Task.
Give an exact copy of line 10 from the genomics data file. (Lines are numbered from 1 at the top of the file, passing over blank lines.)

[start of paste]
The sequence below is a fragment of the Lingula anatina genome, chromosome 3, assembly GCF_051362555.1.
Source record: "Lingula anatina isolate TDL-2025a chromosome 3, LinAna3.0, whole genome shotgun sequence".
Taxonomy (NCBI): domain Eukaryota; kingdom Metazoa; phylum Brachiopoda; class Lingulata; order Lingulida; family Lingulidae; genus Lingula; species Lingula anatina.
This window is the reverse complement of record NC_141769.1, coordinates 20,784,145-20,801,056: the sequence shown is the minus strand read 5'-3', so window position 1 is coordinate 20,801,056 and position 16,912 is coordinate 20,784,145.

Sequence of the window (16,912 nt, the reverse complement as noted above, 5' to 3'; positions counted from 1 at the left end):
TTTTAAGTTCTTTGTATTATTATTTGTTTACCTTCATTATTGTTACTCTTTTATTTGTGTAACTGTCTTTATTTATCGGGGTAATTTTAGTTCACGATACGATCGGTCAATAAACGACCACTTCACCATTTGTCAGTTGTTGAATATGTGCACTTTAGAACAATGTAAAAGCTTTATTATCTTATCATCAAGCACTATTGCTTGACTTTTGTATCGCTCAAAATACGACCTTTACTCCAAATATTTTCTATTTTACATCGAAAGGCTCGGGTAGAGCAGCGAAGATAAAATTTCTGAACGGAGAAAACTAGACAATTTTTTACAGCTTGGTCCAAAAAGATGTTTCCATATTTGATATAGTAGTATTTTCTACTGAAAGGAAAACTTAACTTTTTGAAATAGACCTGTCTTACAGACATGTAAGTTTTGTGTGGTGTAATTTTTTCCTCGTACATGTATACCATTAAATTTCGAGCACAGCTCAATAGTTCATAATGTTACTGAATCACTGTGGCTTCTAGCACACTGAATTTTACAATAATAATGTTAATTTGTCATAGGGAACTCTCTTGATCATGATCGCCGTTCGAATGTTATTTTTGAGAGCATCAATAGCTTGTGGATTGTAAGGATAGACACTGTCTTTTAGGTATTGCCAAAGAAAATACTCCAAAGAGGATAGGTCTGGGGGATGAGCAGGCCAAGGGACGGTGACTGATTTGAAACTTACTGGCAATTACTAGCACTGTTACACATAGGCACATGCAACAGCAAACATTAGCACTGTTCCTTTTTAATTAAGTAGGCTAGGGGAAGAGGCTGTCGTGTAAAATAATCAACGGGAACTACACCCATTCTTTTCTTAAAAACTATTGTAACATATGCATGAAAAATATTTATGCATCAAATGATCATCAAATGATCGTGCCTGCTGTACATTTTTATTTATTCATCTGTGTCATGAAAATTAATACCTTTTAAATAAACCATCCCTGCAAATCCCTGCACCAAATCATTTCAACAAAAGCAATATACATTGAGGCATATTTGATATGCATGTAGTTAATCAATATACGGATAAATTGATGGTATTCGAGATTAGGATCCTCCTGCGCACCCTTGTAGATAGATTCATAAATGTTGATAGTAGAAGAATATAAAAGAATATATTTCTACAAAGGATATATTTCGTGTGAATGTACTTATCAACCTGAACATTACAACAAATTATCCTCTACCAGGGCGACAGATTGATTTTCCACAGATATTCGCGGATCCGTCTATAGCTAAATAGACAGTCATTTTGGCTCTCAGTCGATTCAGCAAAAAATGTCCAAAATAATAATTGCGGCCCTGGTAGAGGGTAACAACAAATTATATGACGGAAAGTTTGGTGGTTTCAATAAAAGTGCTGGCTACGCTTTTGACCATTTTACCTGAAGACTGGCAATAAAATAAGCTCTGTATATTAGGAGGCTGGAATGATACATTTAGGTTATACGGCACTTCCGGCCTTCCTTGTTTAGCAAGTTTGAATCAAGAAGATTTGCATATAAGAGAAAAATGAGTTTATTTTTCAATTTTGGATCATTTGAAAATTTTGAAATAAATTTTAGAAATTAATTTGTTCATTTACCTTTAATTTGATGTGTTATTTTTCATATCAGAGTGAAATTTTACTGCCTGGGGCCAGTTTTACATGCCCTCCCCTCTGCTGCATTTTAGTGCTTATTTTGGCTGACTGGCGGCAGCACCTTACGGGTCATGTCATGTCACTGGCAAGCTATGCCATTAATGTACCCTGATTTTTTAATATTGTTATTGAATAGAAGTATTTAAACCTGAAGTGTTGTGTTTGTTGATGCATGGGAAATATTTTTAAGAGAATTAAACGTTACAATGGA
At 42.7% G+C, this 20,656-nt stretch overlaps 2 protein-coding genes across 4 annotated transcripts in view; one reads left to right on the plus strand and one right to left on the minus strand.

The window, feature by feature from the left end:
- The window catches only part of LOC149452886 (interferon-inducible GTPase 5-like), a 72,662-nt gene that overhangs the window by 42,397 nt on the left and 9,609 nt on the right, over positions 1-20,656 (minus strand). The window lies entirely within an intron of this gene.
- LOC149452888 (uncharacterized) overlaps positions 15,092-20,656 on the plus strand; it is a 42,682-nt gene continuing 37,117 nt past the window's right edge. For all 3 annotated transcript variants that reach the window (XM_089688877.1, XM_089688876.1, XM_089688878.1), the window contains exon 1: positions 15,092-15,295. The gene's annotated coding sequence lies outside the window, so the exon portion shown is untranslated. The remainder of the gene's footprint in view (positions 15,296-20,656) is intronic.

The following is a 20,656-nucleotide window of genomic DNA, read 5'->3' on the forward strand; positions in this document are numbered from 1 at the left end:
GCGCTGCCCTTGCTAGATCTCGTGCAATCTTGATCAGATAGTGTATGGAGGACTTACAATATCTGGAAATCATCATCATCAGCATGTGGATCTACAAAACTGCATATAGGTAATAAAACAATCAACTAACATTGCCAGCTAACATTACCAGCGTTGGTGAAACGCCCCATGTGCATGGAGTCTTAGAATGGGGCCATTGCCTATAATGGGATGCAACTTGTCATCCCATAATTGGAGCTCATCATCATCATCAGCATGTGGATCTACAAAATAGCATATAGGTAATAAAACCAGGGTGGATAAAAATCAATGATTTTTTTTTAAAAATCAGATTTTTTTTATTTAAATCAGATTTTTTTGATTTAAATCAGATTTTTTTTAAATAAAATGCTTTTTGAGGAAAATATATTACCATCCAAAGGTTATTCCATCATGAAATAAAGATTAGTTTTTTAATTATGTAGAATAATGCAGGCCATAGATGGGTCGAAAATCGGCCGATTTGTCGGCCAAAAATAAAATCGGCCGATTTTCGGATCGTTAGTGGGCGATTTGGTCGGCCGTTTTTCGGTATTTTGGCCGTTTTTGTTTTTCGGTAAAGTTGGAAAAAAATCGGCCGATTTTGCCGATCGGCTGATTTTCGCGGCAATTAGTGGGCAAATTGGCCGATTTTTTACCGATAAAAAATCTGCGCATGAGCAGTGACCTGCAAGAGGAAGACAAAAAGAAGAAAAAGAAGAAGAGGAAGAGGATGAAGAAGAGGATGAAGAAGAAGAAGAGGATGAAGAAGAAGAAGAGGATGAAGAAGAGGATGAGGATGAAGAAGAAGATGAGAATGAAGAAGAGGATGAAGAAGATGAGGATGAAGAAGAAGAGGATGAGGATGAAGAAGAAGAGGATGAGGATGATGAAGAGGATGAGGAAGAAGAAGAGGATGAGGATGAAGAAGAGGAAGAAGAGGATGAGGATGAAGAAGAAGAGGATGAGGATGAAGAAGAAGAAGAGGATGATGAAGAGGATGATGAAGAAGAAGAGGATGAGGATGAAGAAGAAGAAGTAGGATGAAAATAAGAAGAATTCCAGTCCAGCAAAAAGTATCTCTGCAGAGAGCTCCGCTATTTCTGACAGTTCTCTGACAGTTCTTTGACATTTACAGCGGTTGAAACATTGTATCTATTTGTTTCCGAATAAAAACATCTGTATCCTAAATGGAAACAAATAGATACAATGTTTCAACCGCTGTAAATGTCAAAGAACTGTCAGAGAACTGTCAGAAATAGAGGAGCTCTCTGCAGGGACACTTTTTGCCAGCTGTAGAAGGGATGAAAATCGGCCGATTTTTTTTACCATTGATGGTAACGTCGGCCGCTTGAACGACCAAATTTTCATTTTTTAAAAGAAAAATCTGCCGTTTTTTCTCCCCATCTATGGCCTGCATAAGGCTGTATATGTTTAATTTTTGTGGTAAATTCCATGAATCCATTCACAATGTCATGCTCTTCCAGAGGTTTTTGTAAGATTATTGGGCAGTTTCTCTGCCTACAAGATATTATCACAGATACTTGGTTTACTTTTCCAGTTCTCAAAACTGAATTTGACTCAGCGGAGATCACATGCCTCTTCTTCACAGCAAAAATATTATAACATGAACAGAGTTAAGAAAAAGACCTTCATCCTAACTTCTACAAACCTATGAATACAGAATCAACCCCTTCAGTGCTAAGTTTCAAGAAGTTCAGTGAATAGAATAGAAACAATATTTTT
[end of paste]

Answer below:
- LOC149452888 (uncharacterized) overlaps positions 15,092-20,656 on the plus strand; it is a 42,682-nt gene continuing 37,117 nt past the window's right edge. For all 3 annotated transcript variants that reach the window (XM_089688877.1, XM_089688876.1, XM_089688878.1), the window contains exon 1: positions 15,092-15,295. The gene's annotated coding sequence lies outside the window, so the exon portion shown is untranslated. The remainder of the gene's footprint in view (positions 15,296-20,656) is intronic.